Moreover, BRCA mutations seem to directly influence the fertility potential of the mutation carrier. In fact, because BRCA genes play critical roles in the repair of double stranded DNA breaks, it is plausible that germline mutations of BRCA genes can lead to accelerated oocyte apoptosis as well as depletion. Titus and colleagues demonstrated in animal models that impairment in DNA double strand break repair caused by BRCA mutation results in accelerated loss of primordial ovarian follicles and ovarian aging.12 In humans, data on the role of BRCA mutation on fertility potential is less clear. Some authors affirm that mutation carriers, especially BRCA1, have a decreased ovarian reserve, infertility, and primary ovarian insufficiency.13 Recent evidence suggests that reduction of primordial follicle numbers with increasing age is caused by the rise in DNA double strand breaks; this process is accelerated in BRCA mutation carriers due to deficiency in the ataxia–telangiectasia mutated double strand break repair mechanism.14

Alternatively, Pal et al compared parity and fertility in 2254 BRCA carriers and 764 non-carrier controls and found no differences in age at first birth, age at last birth, or mean parity between the groups.15 Similarly, an epidemiologic study conducted by Smith et al showed that female mutation carriers have more children and shorter birth intervals than matched controls.16 Therefore, controversial opinions regarding the impact of BRCA mutation on reproductive potential and ovarian reserve remain.

In our search, 11 articles17–27 considered anti-Mullerian hormone and antral follicular count as indexes of ovarian function in BRCA mutation carriers compared with wild-type controls (Table 1). In fact, anti-Müllerian hormone levels and antral follicular count are considered predictors of ovarian response during in vitro fertilization techniques, with lower levels suggestive of a poor response.28

Ovarian Function Assessment

Table 1

Ovarian function and fertility assessment

Anti-Müllerian Hormone

The anti-Müllerian hormone is a member of the transforming growth factor β family, which is produced in the granulosa cells of ovarian follicles and can be detected in serum. Several studies have validated anti-Müllerian hormone as a direct biomarker for ovarian aging, which reflects the decline in reproductive capacity.29 30 In our search, we considered 11 studies17–27 evaluating anti-Müllerian hormone levels as an index of the ovarian reserve, comparing BRCA carriers with wild-type controls. Four studies concluded that BRCA mutation carriers had lower levels of anti-Müllerian hormone compared with BRCA wild-type patients17 20 22 23 while five studies had the opposite results, reporting BRCA patients who had higher anti-Müllerian hormone levels compared with BRCA wild-type patients.18 21 24 26 27 More recently, Oktay et al did not find any differences in anti-Müllerian hormone levels among BRCA mutated compared with BRCA wild-type patients.19 Therefore, data are still controversial and do not provide reliable information for clinical practice; furthermore, interpretation of study results is complicated due to several confounding factors, such as small and various study populations, different ages and ethnicities, body mass index, use of hormonal contraceptives, and inclusion of patients with breast cancer. Interestingly, Giordano et al found a significant association between low anti-Müllerian hormone concentrations and age in BRCA mutation carriers: women with a BRCA1 mutation over 35 had a 10 times higher risk of low anti-Müllerian hormone (<0.5 ng/mL) than younger women less than 35 years old.31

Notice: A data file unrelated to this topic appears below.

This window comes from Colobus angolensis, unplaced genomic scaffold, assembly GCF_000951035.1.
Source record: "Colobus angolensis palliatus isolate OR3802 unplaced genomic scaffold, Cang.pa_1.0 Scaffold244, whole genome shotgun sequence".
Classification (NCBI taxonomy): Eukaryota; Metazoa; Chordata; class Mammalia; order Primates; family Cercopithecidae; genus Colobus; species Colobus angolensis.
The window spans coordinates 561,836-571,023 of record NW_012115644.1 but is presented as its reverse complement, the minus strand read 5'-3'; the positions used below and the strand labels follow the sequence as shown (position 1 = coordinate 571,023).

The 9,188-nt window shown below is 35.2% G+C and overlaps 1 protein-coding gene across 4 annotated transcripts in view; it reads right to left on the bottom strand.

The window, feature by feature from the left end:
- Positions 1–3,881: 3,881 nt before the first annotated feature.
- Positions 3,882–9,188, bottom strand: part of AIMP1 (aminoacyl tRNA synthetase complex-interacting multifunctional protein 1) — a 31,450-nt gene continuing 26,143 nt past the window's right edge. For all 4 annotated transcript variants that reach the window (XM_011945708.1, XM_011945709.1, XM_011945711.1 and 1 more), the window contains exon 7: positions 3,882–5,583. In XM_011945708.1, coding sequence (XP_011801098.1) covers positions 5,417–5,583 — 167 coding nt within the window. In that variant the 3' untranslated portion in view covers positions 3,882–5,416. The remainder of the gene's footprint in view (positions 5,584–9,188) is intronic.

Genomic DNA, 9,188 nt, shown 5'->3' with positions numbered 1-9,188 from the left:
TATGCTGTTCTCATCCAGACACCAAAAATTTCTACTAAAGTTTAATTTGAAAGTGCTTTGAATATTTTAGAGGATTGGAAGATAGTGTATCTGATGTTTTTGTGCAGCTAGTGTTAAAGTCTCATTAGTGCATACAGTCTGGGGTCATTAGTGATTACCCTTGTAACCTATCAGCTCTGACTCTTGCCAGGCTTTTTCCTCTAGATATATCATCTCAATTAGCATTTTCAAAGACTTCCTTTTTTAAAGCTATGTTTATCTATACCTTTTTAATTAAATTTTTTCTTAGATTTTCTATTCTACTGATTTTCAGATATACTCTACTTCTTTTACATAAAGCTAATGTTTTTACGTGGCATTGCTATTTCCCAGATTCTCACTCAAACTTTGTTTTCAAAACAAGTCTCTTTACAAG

In conclusion, data are controversial and do not provide reliable information in clinical practice; furthermore, interpretation of studies results is complicated by confounding factors, such as small and various study populations, different ages and ethnicities, body mass index, use of hormonal contraceptives, and inclusion of patients with breast cancer

Antral Follicular Count

Antral follicle count is the count of resting follicles found on both ovaries at the beginning of the proliferative phase of the menstrual cycle using transvaginal ultrasound, which is a marker of ovarian reserve and of the primordial follicle number, even after adjustment for chronological age.32

A correlation between the presence of a BRCA mutation and higher follicular count has been proposed, but data are few and controversial. We identified four studies17 22 24 25 which investigated this association: Gunnala et al24 found statistically higher antral follicular counts in BRCA mutated women in comparison with the wild-type population (p<0.001) but no significant differences between BRCA1 and BRCA2 mutation carriers (p=0.861). Nonetheless, other experiences did not confirm these findings, and population bias and small cohort sizes made results partially inconsistent. Overall, it might be affirmed that no compelling evidence seems to support that the rate of antral follicle counts and ovarian response are affected in BRCA mutation carriers.

BRCA Mutated Patients and Assisted Reproductive Treatments